By Lauren Wood
Top Five Reasons To Leave The City And Go Boatin’. So many reason to head to the great outdoors! Here are five of our favorites.
1. Comfy clothing options:
Kicking your feet up on a raft while you float beneath Grand Canyon-esque cliffs requires a different kind of attire. Much like fencing requires a mask and rock-climbing requires a harness, river rafting necessitates lounge attire. When I pack for my river trips, I always pack my softest t-shirts, some baggy shorts and flip-flops. At night I slip into a cozy down-jacket. You won’t get any points with the paparazzi but luckily you left them back in town.
2. You can justify eating whatever you want:
Being so far away from computers to accurately calorie count, on the Colorado River you are forced to adhere to the #1 rule of vacations. What is eaten on the river stays on the river. With so many opportunities to paddle, hike and play, justifying seconds on lasagna or an extra cinnamon roll is easy. And as my mom taught me, food always tastes better in the middle of nowhere, (especially if you didn’t have to cook it).
3. The power of silence:
Working in a city all off-season, I become so used to the sounds buzzing around me, sometimes I forget there is such a thing as true silence. The cars, computers, furnaces and cell-phones become normal and it takes pushing off the boat ramp on my first river trip back for the season to remember that’s not how it always is, that’s not how it has to be. The sounds on the river are there, but they are a comfort for your ears not a source of stress. Birds, wind and whitewater are a surprisingly large change of pace.
4. Blissful ignorance:
The whole world had already mourned the death of Michael Jackson by the time I had said goodbye to the last guest. Finally calling a friend and getting clued in to the global news was surreal but also quite satisfying. For the past 4 days I wasn’t caught up in the news-headlines and shocking stories that generally take up so much space but really don’t affect my life much at all. Instead I was on a family rafting trip, explaining the physics of water moving over rocks, observing the migratory patters of Big-horn Sheep and marveling how very old the canyon walls are compared to my very short life. Michael’s death, as tragic as it was, seemed a bit less important.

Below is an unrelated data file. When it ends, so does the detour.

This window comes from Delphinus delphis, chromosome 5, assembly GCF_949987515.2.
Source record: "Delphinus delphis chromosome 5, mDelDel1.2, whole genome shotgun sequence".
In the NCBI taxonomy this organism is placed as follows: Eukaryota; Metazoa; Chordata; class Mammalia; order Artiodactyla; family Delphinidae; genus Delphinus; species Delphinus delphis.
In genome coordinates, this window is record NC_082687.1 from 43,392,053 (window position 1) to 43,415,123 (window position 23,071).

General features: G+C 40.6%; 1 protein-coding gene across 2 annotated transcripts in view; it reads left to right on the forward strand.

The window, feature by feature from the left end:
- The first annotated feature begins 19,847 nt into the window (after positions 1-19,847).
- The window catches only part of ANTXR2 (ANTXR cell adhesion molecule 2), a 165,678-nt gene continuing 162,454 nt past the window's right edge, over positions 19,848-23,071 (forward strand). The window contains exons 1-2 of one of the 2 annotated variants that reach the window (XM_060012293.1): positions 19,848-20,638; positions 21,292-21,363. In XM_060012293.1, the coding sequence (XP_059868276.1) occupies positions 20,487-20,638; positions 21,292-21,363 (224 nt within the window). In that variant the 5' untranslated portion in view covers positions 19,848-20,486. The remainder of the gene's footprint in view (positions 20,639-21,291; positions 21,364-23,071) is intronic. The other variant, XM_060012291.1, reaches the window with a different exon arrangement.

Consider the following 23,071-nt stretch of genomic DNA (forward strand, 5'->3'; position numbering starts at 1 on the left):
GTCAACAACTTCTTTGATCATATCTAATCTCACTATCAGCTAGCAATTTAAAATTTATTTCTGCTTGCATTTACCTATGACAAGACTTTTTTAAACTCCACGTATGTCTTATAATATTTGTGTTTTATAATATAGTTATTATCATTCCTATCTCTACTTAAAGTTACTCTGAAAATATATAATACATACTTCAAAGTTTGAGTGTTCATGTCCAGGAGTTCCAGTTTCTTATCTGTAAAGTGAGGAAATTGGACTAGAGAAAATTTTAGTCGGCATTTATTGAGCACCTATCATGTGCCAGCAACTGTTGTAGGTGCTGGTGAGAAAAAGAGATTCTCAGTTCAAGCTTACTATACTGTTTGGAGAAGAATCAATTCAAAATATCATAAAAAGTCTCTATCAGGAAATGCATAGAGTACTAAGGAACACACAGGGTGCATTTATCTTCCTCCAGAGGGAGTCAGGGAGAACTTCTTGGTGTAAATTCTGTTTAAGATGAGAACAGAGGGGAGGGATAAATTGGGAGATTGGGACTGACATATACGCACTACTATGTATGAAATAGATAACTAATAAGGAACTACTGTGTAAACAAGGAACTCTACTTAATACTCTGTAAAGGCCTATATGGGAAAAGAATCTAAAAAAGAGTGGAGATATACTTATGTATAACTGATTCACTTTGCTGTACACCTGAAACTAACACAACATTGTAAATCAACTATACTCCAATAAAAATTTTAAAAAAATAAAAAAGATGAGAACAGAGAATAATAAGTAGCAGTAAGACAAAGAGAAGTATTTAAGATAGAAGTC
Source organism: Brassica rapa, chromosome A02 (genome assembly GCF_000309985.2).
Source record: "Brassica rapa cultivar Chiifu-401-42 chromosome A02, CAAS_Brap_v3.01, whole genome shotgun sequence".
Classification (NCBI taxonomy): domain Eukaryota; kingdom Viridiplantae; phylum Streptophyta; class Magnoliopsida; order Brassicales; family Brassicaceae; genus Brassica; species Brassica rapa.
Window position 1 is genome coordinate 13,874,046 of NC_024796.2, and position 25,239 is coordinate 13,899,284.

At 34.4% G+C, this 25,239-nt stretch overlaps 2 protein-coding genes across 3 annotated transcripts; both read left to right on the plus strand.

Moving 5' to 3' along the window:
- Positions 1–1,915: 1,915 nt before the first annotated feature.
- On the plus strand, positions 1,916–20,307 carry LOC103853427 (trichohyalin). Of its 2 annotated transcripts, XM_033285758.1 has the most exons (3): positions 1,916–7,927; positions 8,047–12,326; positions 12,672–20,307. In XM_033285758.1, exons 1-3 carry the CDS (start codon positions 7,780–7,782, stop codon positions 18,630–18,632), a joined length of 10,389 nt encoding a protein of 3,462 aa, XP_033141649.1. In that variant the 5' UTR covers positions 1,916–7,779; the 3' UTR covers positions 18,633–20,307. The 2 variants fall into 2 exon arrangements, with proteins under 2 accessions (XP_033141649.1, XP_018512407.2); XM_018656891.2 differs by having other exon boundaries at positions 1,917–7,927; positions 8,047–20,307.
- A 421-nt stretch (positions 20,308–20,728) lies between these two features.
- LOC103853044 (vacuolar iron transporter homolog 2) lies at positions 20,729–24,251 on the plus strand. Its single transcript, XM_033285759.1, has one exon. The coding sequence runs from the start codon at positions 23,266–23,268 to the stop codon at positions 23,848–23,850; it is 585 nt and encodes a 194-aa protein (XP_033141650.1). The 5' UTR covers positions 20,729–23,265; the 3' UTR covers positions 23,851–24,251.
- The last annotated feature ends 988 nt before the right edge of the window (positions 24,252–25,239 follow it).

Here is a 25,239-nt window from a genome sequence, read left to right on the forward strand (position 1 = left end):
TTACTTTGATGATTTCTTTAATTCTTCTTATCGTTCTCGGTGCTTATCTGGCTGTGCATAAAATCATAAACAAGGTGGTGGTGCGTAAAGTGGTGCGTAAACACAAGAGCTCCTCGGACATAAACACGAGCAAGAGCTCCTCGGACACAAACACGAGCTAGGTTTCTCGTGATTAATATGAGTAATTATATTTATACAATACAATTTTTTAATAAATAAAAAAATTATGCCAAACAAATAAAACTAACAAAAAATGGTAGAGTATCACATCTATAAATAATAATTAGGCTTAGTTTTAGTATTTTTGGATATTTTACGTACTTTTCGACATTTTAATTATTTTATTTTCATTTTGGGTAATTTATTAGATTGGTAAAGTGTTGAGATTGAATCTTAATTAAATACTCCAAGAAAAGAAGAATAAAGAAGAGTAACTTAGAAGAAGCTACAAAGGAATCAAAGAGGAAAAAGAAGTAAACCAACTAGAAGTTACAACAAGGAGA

5. A river trip could save your life:
Even when booking a vacation and figuring out the travel logistics sounds overwhelming, that’s just your perpetually long to-do list talking. Study’s show that vacations could actually be beneficial for your health. Not only are regular vacations associated with lower mortality rates across the board, they are particularly correlated with lower rates of Coronary Heart Disease. The ever-present anxiety and stress brought on by our hectic modern lifestyle is stripped away so far from those thoughts weighing down on your shoulders. A change of scenery and a bit of whitewater provides a powerful change of pace that puts all of your worries in some perspective, and reminds us all what the most important things are. Let us help you lift that weight, if only for a few days, it will make you happier and in the long-run, more alive.
I have been a river runner my entire life and ever since my first river trip at age two muddy water has run a current through my veins and into my heart. It was learning from the boatwomen and men of the 1990′s that led me to find my own oars. I have been a guide for Holiday River Expeditions since 2009. In the off-season I volunteer as an member of Peaceful Uprising and work on national climate justice campaigns with Rainforest Action Network. I find that the lessons from the river inform my climate justice work and truly all aspects of my life. I love investigating the way natural cycles could work with our cities and influencing the currents that direct and shape our communities.